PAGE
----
While debating the Meredith Kercher murder case on discussion boards and in comments sections, I came to believe that most pro-guilt, anti-Knox posters were arguing in bad faith. Rather, they are propagandists using a variety of tools: lies, half-truths, misconceptions, smears, innuendo, deflection, whataboutism, projection, bogus moral indignation, appeal to authority, and, of course, trolling. In propaganda warfare, trolling is indispensable to provoke, to abuse, to infuriate, to exasperate, to drag the opponent into senseless, exhausting altercations.

Multiple identities (“sock puppets”) and anonymity are also essential to a serious Net hate campaign. The pro-guilt camp has even uploaded a “wiki” on the case – a compendium of spin (debunked here) – without providing a single real name behind it. This is quite different from the Injustice Anywhere campaign which grew out of the Perugian case: here’s the list of its directors, and there are other prominent supporters like John Douglas, Jim Clemente, Greg Hampikian, Doug Bremner, etc.

Projection is a particularly curious phenomenon. The pro-guilt clique have been extremely active in the social media, making sure to poison every public forum on the Net. Yet the “guilters” keep referring, mantra-like, to a “Knox PR supertanker”, although the role of Gogerty Marriott, a boutique next-door Seattle PR firm, has mostly been to regulate media access to the Knox family – an important but limited assignment.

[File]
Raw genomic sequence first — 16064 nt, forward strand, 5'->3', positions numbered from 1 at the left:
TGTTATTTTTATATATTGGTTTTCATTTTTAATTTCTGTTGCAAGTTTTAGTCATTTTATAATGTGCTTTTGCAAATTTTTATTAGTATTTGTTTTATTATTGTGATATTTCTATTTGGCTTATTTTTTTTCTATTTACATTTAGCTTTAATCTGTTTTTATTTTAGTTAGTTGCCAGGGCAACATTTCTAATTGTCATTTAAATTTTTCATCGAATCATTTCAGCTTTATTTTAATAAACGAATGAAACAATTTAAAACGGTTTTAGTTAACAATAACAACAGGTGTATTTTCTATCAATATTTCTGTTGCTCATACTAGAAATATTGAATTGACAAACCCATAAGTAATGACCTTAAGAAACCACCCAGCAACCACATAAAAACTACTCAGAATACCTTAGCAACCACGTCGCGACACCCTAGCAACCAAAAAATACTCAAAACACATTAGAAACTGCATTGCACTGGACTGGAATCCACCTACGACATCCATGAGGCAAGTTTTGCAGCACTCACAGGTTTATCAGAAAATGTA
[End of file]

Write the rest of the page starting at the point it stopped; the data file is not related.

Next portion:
As far as forums and comments are concerned, Putinist propaganda works much the same, only on a grander scale. Take The Guardian‘s comments section. Skeptical as I am about the paper’s leftist enthusiasms, its virtual pages are not commonly tinged with tabloid nastiness, unlike The Telegraph‘s and The Times‘. The Guardian has its own cadre of resident nutters but they tend to be predictable – broadly leftist, concerned about human rights, environmentally sensitive, anti-Israel and anti-American.

But when the paper published pieces on Pussy Riot and the Arctic 30, something happened to the usual crowd…

(What happened?)

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